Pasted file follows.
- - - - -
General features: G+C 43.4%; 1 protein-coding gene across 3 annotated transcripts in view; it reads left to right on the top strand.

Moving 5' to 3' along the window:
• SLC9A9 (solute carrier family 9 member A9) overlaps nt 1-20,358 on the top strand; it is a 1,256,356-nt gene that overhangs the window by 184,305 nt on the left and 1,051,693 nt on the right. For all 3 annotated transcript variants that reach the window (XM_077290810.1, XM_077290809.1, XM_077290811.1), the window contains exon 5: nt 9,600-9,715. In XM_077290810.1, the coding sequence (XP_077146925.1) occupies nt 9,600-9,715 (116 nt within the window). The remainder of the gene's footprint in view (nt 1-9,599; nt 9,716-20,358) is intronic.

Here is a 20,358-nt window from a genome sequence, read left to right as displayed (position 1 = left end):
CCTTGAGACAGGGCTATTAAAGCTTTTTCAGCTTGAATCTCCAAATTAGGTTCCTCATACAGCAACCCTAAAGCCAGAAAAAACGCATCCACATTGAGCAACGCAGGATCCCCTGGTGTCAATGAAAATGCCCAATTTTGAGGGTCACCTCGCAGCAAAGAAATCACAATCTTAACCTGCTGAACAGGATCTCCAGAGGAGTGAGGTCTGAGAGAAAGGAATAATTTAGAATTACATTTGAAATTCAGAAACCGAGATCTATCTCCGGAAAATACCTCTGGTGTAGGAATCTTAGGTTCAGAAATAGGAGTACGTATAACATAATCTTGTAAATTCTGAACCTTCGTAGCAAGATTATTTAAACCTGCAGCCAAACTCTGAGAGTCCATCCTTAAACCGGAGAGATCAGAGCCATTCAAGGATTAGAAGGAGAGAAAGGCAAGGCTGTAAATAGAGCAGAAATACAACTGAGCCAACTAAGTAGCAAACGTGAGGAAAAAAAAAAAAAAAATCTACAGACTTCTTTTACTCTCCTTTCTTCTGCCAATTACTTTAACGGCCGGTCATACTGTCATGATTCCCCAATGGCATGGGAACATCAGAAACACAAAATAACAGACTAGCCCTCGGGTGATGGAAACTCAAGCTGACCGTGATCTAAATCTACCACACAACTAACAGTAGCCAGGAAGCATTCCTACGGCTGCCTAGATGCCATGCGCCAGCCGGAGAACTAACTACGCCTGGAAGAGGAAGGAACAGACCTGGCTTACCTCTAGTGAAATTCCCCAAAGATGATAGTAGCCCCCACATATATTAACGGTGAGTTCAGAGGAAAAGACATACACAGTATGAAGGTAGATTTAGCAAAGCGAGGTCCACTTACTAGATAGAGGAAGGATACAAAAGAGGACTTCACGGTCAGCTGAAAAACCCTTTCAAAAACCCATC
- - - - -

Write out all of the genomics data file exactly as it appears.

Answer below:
General features: G+C 43.4%; 1 protein-coding gene across 3 annotated transcripts in view; it reads left to right on the top strand.

Moving 5' to 3' along the window:
• SLC9A9 (solute carrier family 9 member A9) overlaps nt 1-20,358 on the top strand; it is a 1,256,356-nt gene that overhangs the window by 184,305 nt on the left and 1,051,693 nt on the right. For all 3 annotated transcript variants that reach the window (XM_077290810.1, XM_077290809.1, XM_077290811.1), the window contains exon 5: nt 9,600-9,715. In XM_077290810.1, the coding sequence (XP_077146925.1) occupies nt 9,600-9,715 (116 nt within the window). The remainder of the gene's footprint in view (nt 1-9,599; nt 9,716-20,358) is intronic.

Here is a 20,358-nt window from a genome sequence, read left to right as displayed (position 1 = left end):
CCTTGAGACAGGGCTATTAAAGCTTTTTCAGCTTGAATCTCCAAATTAGGTTCCTCATACAGCAACCCTAAAGCCAGAAAAAACGCATCCACATTGAGCAACGCAGGATCCCCTGGTGTCAATGAAAATGCCCAATTTTGAGGGTCACCTCGCAGCAAAGAAATCACAATCTTAACCTGCTGAACAGGATCTCCAGAGGAGTGAGGTCTGAGAGAAAGGAATAATTTAGAATTACATTTGAAATTCAGAAACCGAGATCTATCTCCGGAAAATACCTCTGGTGTAGGAATCTTAGGTTCAGAAATAGGAGTACGTATAACATAATCTTGTAAATTCTGAACCTTCGTAGCAAGATTATTTAAACCTGCAGCCAAACTCTGAGAGTCCATCCTTAAACCGGAGAGATCAGAGCCATTCAAGGATTAGAAGGAGAGAAAGGCAAGGCTGTAAATAGAGCAGAAATACAACTGAGCCAACTAAGTAGCAAACGTGAGGAAAAAAAAAAAAAAAATCTACAGACTTCTTTTACTCTCCTTTCTTCTGCCAATTACTTTAACGGCCGGTCATACTGTCATGATTCCCCAATGGCATGGGAACATCAGAAACACAAAATAACAGACTAGCCCTCGGGTGATGGAAACTCAAGCTGACCGTGATCTAAATCTACCACACAACTAACAGTAGCCAGGAAGCATTCCTACGGCTGCCTAGATGCCATGCGCCAGCCGGAGAACTAACTACGCCTGGAAGAGGAAGGAACAGACCTGGCTTACCTCTAGTGAAATTCCCCAAAGATGATAGTAGCCCCCACATATATTAACGGTGAGTTCAGAGGAAAAGACATACACAGTATGAAGGTAGATTTAGCAAAGCGAGGTCCACTTACTAGATAGAGGAAGGATACAAAAGAGGACTTCACGGTCAGCTGAAAAACCCTTTCAAAAACCCATC